While the sheep themselves don't pose a threat to humans, guard dogs are dedicated to watching over their flocks, and may attack those who get too close.

During the early morning hours last week, residents on River Street in Hailey could hear bleating and the muffled sound of hooves as hundreds of sheep passed through town. This time of year, thousands of sheep in several distinct bands move north for green pastures in the high country.

While the docile sheep pose no threat for hikers and bikers, the large white guard dogs who protect them from predators can present a problem. These dogs have been known to chase and bite recreationists who get too close.

The Blaine County Recreation District website posts regular notices to alert people as to the location of sheep bands making their way from the valleys to higher and more verdant terrain. These locations are often close to popular trails.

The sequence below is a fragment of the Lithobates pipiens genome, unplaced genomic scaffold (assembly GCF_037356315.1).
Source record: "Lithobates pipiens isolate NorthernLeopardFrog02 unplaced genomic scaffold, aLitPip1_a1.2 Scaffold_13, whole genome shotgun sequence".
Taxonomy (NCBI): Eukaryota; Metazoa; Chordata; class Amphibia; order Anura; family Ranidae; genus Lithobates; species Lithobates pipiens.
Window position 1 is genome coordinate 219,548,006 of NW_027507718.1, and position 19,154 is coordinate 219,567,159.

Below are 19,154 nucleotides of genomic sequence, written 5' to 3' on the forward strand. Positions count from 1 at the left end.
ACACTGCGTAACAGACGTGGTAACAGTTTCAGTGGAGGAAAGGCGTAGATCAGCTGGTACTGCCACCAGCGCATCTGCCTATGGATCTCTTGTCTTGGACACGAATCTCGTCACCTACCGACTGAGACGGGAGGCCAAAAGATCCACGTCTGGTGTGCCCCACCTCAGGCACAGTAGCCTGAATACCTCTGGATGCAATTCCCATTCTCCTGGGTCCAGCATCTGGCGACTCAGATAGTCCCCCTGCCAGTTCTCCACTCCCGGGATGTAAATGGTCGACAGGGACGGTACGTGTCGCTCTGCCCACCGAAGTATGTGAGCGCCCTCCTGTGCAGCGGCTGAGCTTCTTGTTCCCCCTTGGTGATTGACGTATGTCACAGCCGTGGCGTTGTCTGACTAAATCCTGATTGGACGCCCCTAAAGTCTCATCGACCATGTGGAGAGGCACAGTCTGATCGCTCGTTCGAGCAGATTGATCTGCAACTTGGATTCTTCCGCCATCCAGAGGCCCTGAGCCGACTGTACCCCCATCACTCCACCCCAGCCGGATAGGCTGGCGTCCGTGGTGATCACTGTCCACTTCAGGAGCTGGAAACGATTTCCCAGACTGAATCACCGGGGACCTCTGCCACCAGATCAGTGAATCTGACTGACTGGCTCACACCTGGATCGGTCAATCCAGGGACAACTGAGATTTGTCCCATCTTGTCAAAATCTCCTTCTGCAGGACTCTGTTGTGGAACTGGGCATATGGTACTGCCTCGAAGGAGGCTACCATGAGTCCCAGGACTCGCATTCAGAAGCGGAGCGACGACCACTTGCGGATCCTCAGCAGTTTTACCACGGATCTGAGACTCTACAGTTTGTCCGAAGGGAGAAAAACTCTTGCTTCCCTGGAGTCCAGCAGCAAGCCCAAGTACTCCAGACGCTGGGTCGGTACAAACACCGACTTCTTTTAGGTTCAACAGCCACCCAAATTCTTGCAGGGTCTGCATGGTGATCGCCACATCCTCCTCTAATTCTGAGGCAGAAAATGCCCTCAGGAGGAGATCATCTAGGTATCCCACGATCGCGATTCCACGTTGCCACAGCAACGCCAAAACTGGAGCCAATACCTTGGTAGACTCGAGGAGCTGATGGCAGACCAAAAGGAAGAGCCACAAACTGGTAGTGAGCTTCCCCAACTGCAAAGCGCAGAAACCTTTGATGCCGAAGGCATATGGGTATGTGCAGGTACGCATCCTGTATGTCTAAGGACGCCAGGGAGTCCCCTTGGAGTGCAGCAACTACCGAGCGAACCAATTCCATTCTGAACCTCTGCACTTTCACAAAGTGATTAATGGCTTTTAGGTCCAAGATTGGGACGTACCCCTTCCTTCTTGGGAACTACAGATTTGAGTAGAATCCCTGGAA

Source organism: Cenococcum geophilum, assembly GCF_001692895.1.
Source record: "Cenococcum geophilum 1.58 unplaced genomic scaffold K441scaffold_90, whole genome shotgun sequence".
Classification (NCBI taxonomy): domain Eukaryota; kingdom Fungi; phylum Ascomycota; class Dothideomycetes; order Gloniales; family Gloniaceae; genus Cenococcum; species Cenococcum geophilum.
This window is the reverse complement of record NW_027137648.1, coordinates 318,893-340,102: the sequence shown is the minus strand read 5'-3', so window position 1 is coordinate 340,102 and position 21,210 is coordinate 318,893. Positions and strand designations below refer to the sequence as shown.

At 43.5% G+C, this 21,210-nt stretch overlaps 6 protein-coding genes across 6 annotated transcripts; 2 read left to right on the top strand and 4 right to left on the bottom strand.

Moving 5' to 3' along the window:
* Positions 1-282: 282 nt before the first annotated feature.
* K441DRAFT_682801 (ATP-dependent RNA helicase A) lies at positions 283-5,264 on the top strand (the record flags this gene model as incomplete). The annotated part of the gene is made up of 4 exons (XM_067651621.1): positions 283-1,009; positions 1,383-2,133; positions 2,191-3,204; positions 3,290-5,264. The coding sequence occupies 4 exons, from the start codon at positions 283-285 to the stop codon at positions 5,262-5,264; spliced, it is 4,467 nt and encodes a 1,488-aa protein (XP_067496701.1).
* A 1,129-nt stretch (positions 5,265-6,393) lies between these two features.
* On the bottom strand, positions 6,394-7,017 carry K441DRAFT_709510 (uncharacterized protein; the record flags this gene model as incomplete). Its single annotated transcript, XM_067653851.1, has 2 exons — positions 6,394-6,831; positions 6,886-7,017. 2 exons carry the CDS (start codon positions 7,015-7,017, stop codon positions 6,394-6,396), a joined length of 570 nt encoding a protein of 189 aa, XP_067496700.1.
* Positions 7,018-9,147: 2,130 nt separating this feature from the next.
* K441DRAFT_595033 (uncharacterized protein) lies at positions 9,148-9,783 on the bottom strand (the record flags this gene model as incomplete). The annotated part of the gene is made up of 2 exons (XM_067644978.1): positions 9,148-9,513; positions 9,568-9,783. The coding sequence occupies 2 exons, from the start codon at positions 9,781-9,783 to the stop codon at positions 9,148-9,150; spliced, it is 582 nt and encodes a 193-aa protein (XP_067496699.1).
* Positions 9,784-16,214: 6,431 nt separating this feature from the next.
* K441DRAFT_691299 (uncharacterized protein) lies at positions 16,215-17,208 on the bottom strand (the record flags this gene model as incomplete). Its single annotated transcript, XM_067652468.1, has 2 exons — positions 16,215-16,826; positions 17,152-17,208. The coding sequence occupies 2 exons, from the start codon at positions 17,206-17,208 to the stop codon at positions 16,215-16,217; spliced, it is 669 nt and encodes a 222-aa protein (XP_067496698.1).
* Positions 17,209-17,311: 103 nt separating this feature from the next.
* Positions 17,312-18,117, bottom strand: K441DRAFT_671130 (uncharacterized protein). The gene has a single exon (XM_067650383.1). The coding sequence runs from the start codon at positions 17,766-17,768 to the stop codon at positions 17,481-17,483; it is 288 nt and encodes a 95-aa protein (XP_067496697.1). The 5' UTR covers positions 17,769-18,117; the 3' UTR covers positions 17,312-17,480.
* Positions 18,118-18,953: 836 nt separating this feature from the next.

Today and Tuesday a band of sheep will pass from Hailey to Ketchum along the Wood River Trail on their way to Lake Creek. A separate band located at the top of Greenhorn Creek near popular trails at Greenhorn Gulch is headed for the Mahoney Butte drainage. North of Ketchum a third band is located is located above Hulen Meadows and is headed for Fox Creek.

BCRD Wood River Valley Trail Coordinator Chris Leman gathers information throughout the summer from various sources to post the alerts. More details on these sheep bands and several others can be found by hovering over the “sheep icons” on the BCRD Summer TrailLink website at

For more on this story see upcoming editions of the Mountain Express.

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